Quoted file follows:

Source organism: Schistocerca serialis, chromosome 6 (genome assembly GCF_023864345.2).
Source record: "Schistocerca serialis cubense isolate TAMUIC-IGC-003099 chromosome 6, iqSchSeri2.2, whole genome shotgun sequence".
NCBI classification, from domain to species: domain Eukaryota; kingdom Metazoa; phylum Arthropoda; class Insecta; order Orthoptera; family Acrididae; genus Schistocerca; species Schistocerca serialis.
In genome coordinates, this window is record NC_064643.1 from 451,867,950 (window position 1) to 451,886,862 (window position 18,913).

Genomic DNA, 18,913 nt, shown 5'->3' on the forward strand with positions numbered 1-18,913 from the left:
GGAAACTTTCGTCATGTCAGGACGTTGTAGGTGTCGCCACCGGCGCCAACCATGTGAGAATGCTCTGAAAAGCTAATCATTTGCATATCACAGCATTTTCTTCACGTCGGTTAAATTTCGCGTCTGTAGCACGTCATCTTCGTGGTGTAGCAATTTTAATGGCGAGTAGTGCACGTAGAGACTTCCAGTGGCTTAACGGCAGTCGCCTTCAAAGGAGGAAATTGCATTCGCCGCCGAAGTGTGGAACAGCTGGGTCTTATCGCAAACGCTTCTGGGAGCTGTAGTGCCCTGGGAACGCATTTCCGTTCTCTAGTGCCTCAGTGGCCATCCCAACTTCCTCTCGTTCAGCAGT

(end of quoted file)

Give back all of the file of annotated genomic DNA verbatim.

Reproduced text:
Source organism: Schistocerca serialis, chromosome 6 (genome assembly GCF_023864345.2).
Source record: "Schistocerca serialis cubense isolate TAMUIC-IGC-003099 chromosome 6, iqSchSeri2.2, whole genome shotgun sequence".
NCBI classification, from domain to species: domain Eukaryota; kingdom Metazoa; phylum Arthropoda; class Insecta; order Orthoptera; family Acrididae; genus Schistocerca; species Schistocerca serialis.
In genome coordinates, this window is record NC_064643.1 from 451,867,950 (window position 1) to 451,886,862 (window position 18,913).

Genomic DNA, 18,913 nt, shown 5'->3' on the forward strand with positions numbered 1-18,913 from the left:
GGAAACTTTCGTCATGTCAGGACGTTGTAGGTGTCGCCACCGGCGCCAACCATGTGAGAATGCTCTGAAAAGCTAATCATTTGCATATCACAGCATTTTCTTCACGTCGGTTAAATTTCGCGTCTGTAGCACGTCATCTTCGTGGTGTAGCAATTTTAATGGCGAGTAGTGCACGTAGAGACTTCCAGTGGCTTAACGGCAGTCGCCTTCAAAGGAGGAAATTGCATTCGCCGCCGAAGTGTGGAACAGCTGGGTCTTATCGCAAACGCTTCTGGGAGCTGTAGTGCCCTGGGAACGCATTTCCGTTCTCTAGTGCCTCAGTGGCCATCCCAACTTCCTCTCGTTCAGCAGT